Purpose of review: Melanoma is the third most common metastatic brain tumor in the United States and is a major cause of morbidity and mortality. The development of more effective therapies for melanoma brain metastases is a major unmet clinical need and is summarized in this review.
Recent findings: Management strategies include symptomatic treatment with corticosteroids and anticonvulsants, and definitive therapy in the form of whole-brain radiation therapy, surgical resection, stereotactic radiosurgery, and systemic therapy. The data on whole-brain radiation therapy show little impact on survival, but there is evidence that it may improve neurologic deficits. Surgery may provide a survival advantage in combination with whole-brain radiation therapy in the management of a single brain melanoma metastasis, compared with whole-brain radiation therapy alone. Stereotactic radiosurgery may offer a survival advantage (in a select group of patients with limited disease) when used alone or in combination with whole-brain radiation therapy, compared with whole-brain radiation therapy alone. Fotemustine, temozolomide, and thalidomide are three agents with high central nervous system penetration that are being actively investigated as part of systemic therapy.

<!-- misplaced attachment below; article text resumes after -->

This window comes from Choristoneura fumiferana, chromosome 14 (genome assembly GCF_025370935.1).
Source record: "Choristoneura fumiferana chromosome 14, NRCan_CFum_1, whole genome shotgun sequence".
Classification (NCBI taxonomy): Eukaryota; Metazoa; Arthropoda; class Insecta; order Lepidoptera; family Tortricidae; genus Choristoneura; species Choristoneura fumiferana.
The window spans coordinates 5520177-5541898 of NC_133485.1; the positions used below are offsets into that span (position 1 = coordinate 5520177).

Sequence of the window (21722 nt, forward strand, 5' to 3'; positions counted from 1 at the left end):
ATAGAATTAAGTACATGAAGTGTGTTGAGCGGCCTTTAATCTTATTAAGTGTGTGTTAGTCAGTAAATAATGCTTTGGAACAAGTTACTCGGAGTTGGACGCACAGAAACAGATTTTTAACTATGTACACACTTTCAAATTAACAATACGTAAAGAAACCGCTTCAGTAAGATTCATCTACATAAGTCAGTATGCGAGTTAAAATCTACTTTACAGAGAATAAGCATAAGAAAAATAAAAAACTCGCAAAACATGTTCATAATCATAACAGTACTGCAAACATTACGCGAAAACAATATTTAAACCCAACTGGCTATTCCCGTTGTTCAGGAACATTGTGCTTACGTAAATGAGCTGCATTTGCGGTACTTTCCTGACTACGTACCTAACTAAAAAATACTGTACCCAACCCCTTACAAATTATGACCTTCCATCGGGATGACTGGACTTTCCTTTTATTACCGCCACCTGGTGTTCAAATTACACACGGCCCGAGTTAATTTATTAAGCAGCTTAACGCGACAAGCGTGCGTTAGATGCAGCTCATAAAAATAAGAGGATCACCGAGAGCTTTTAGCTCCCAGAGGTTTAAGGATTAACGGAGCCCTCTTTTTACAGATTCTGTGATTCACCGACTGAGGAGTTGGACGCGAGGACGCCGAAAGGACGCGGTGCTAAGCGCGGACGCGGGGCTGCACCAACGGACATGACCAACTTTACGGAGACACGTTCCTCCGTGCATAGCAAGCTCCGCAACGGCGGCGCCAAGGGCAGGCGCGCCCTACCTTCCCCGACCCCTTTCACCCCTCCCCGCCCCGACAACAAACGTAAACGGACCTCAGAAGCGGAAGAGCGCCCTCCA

Summary: The currently available therapeutic options offer palliative relief of symptoms in most patients and a survival advantage in selected patients with melanoma and brain metastases. An urgent need exists to further define these treatments in the context of randomized trials, several of which are under way in the United States and abroad.